The entire purpose of generative AI is to try to come up with something new, something different, right? You tell the ai, create a song in the genre of this or create a play about a monkey written in the form of Shakespeare or something of that sort. And so it’s not meant to merely duplicate or just read or just simply copy the work it is trying to learn to create, to do something new that might be all fair and well and good. In the case of HathiTrust, where we were scanning, we, I say because libraries, academic and research libraries we’re scanning physical books. What’s the difference between what the HathiTrust was doing and generative AI today? Well, there are a few differences. One of the key differences is that they were using physical books. And so physical books carry no licensing, right? There’s nothing restricting me from copying besides copyright law. There’s nothing, no contract restricting me from making that copy. The other difference, obviously, is they weren’t trying to train using the corpus of the book. So that’s a leap you have to make from text and data mining uses, which the court in the second circuit at least thinks are quintessentially transformative to generative ai. And whether a court would agree that generative AI also is quintessentially or transformative at all.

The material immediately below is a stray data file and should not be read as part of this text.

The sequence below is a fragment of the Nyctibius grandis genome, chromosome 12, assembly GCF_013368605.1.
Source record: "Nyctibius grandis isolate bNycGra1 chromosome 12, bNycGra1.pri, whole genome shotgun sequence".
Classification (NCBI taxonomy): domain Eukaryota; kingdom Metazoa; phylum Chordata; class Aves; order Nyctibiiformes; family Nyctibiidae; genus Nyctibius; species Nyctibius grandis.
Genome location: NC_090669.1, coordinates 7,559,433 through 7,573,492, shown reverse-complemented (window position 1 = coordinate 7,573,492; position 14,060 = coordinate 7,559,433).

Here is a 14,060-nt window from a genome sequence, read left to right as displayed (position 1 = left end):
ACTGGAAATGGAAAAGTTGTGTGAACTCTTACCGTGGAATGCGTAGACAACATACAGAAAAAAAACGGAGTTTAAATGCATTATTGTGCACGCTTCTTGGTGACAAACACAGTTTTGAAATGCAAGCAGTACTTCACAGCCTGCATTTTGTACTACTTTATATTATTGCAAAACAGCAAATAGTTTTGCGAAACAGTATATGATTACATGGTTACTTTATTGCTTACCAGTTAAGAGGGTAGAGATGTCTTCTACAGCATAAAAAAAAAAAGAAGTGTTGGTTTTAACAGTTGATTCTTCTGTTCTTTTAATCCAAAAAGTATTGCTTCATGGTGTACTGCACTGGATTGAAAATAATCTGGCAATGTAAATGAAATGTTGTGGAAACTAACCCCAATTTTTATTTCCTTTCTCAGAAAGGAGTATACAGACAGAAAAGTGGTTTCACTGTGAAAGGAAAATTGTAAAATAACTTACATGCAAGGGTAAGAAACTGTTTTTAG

The leap that I make about whether it’s transformative, I think most experts agree that they think that the use of generative AI to train on that type of corpus is likely a fair use. The part that we mostly get hung up on is this licensing aspect or contractual restriction aspect. And that’s because you can get rid of all sorts of rights that you have such even fair use with a contract. And we get into contracts all over the place when we’re trying to access books on the web, when we’re trying to access images on the internet, when we’re trying to access library databases. There are a lot of folks who want to do AI work using library databases. However, libraries of course, license their databases on behalf of their patrons, and the patrons too are bound by the terms of that license. If it does not allow large scale scraping, then it’s not going to allow generative AI because you would need to scrape the data.